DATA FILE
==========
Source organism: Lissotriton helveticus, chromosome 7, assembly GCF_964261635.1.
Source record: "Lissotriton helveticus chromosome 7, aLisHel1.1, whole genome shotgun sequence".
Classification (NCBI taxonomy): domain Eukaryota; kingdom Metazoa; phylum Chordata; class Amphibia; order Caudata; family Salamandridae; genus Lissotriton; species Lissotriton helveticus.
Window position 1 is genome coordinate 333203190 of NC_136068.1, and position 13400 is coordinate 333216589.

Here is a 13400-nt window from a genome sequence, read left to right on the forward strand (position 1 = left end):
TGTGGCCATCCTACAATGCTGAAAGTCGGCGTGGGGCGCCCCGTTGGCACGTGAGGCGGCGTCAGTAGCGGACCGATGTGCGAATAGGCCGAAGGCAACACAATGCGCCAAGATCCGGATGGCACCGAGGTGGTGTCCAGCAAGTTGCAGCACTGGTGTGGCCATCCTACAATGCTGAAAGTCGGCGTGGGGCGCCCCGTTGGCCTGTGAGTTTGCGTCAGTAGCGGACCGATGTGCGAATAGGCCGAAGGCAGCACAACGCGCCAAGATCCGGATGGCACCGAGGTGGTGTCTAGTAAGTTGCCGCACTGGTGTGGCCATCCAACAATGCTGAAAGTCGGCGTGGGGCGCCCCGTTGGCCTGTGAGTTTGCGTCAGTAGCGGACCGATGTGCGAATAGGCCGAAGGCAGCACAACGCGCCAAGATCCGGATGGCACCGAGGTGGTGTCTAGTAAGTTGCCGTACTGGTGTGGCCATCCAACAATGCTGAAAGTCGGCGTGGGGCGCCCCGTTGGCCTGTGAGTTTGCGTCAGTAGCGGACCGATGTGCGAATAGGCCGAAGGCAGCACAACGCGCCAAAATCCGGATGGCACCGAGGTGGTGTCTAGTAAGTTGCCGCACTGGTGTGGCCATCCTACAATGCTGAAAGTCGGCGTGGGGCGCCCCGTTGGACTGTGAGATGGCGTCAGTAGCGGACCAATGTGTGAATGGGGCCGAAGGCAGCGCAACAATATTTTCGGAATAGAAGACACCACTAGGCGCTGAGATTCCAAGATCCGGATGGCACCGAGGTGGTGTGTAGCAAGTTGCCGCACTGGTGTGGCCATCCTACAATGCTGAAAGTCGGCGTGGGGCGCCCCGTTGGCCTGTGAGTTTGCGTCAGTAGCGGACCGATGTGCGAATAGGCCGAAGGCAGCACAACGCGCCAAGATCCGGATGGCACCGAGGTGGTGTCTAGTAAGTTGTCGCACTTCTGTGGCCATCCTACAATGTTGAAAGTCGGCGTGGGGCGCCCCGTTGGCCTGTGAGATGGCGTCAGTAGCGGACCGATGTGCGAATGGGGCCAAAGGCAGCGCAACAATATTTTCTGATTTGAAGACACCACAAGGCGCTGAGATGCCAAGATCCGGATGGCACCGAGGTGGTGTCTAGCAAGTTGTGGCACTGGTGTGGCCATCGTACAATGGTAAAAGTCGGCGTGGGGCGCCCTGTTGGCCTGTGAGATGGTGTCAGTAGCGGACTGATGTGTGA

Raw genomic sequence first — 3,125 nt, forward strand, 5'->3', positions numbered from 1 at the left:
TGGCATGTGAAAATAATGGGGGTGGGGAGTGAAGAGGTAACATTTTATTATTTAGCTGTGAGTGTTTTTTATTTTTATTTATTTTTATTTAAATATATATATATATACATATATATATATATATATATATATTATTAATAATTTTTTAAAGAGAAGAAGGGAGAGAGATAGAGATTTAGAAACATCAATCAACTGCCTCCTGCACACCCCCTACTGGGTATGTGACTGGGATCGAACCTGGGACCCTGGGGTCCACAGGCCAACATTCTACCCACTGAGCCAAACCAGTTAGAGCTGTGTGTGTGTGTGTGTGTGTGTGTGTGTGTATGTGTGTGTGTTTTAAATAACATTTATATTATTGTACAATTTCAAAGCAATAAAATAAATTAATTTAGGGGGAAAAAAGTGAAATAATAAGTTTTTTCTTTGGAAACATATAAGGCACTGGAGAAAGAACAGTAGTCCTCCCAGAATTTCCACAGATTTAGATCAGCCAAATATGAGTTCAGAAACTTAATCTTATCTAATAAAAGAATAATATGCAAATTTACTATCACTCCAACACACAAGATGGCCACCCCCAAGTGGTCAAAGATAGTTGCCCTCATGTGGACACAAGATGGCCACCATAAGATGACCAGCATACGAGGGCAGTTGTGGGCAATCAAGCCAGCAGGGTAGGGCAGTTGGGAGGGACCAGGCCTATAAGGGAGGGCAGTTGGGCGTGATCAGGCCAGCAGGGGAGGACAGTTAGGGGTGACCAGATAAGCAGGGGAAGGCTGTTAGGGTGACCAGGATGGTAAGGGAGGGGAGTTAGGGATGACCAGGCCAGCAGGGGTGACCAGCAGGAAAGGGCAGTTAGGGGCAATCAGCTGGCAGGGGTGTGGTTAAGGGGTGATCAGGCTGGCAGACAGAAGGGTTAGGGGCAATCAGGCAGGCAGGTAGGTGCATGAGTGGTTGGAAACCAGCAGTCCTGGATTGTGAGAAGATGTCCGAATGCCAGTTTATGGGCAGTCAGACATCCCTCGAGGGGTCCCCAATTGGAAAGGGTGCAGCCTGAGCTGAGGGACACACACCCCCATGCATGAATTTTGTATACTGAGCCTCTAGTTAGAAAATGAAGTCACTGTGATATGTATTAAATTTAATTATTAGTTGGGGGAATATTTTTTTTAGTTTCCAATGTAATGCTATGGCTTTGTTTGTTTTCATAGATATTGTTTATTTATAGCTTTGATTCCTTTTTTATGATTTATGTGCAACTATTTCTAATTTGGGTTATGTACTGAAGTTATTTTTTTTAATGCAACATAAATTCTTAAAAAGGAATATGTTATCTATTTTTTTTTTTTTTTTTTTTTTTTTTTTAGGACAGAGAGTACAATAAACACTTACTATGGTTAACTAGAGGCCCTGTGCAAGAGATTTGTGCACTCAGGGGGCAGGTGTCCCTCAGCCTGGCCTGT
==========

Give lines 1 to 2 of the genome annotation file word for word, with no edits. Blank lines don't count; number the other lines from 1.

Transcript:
Source organism: Lissotriton helveticus, chromosome 7, assembly GCF_964261635.1.
Source record: "Lissotriton helveticus chromosome 7, aLisHel1.1, whole genome shotgun sequence".